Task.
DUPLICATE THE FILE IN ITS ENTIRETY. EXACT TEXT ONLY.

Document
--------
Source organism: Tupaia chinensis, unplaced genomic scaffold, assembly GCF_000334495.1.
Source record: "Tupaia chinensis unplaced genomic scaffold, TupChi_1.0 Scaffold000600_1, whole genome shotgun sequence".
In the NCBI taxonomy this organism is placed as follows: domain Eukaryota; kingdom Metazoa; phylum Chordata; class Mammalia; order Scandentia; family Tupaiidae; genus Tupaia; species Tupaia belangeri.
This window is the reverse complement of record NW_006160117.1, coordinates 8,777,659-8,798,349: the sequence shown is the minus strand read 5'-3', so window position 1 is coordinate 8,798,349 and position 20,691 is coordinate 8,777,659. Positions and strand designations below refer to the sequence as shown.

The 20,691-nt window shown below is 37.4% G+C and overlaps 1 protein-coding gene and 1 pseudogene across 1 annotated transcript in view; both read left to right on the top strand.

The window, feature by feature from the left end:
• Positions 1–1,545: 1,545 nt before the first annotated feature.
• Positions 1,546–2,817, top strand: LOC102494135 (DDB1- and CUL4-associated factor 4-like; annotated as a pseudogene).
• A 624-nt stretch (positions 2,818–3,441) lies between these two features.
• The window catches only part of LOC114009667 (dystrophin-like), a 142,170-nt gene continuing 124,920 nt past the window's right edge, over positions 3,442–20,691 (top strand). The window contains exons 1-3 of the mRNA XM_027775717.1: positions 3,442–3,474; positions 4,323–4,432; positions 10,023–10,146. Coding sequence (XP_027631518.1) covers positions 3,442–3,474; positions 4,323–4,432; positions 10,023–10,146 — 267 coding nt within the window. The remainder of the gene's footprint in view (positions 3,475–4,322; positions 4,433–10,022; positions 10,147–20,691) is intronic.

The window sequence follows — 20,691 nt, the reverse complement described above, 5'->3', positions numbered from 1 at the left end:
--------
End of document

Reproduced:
Source organism: Tupaia chinensis, unplaced genomic scaffold, assembly GCF_000334495.1.
Source record: "Tupaia chinensis unplaced genomic scaffold, TupChi_1.0 Scaffold000600_1, whole genome shotgun sequence".
In the NCBI taxonomy this organism is placed as follows: domain Eukaryota; kingdom Metazoa; phylum Chordata; class Mammalia; order Scandentia; family Tupaiidae; genus Tupaia; species Tupaia belangeri.
This window is the reverse complement of record NW_006160117.1, coordinates 8,777,659-8,798,349: the sequence shown is the minus strand read 5'-3', so window position 1 is coordinate 8,798,349 and position 20,691 is coordinate 8,777,659. Positions and strand designations below refer to the sequence as shown.

The 20,691-nt window shown below is 37.4% G+C and overlaps 1 protein-coding gene and 1 pseudogene across 1 annotated transcript in view; both read left to right on the top strand.

The window, feature by feature from the left end:
• Positions 1–1,545: 1,545 nt before the first annotated feature.
• Positions 1,546–2,817, top strand: LOC102494135 (DDB1- and CUL4-associated factor 4-like; annotated as a pseudogene).
• A 624-nt stretch (positions 2,818–3,441) lies between these two features.
• The window catches only part of LOC114009667 (dystrophin-like), a 142,170-nt gene continuing 124,920 nt past the window's right edge, over positions 3,442–20,691 (top strand). The window contains exons 1-3 of the mRNA XM_027775717.1: positions 3,442–3,474; positions 4,323–4,432; positions 10,023–10,146. Coding sequence (XP_027631518.1) covers positions 3,442–3,474; positions 4,323–4,432; positions 10,023–10,146 — 267 coding nt within the window. The remainder of the gene's footprint in view (positions 3,475–4,322; positions 4,433–10,022; positions 10,147–20,691) is intronic.

The window sequence follows — 20,691 nt, the reverse complement described above, 5'->3', positions numbered from 1 at the left end: